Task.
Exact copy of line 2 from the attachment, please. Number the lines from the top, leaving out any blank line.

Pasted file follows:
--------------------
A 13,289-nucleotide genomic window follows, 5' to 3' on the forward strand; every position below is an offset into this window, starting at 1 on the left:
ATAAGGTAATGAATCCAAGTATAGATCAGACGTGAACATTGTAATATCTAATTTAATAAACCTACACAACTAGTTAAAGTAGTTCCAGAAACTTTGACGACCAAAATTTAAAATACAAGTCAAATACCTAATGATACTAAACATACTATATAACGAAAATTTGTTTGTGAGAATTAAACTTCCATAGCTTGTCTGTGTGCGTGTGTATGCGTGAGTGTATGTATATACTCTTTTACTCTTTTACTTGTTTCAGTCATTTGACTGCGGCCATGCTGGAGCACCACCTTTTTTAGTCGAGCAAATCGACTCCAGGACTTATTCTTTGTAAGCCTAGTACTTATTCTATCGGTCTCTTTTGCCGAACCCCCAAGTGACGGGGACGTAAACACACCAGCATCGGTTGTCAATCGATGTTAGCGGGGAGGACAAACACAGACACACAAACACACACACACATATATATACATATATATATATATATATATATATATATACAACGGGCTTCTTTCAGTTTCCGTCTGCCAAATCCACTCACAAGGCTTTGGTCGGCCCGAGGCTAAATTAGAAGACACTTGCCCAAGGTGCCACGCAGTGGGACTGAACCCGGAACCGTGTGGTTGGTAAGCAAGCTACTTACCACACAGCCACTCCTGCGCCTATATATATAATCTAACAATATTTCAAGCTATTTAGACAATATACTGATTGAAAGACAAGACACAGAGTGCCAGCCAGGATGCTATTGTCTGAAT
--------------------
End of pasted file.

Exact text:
ATAAGGTAATGAATCCAAGTATAGATCAGACGTGAACATTGTAATATCTAATTTAATAAACCTACACAACTAGTTAAAGTAGTTCCAGAAACTTTGACGACCAAAATTTAAAATACAAGTCAAATACCTAATGATACTAAACATACTATATAACGAAAATTTGTTTGTGAGAATTAAACTTCCATAGCTTGTCTGTGTGCGTGTGTATGCGTGAGTGTATGTATATACTCTTTTACTCTTTTACTTGTTTCAGTCATTTGACTGCGGCCATGCTGGAGCACCACCTTTTTTAGTCGAGCAAATCGACTCCAGGACTTATTCTTTGTAAGCCTAGTACTTATTCTATCGGTCTCTTTTGCCGAACCCCCAAGTGACGGGGACGTAAACACACCAGCATCGGTTGTCAATCGATGTTAGCGGGGAGGACAAACACAGACACACAAACACACACACACATATATATACATATATATATATATATATATATATATATACAACGGGCTTCTTTCAGTTTCCGTCTGCCAAATCCACTCACAAGGCTTTGGTCGGCCCGAGGCTAAATTAGAAGACACTTGCCCAAGGTGCCACGCAGTGGGACTGAACCCGGAACCGTGTGGTTGGTAAGCAAGCTACTTACCACACAGCCACTCCTGCGCCTATATATATAATCTAACAATATTTCAAGCTATTTAGACAATATACTGATTGAAAGACAAGACACAGAGTGCCAGCCAGGATGCTATTGTCTGAAT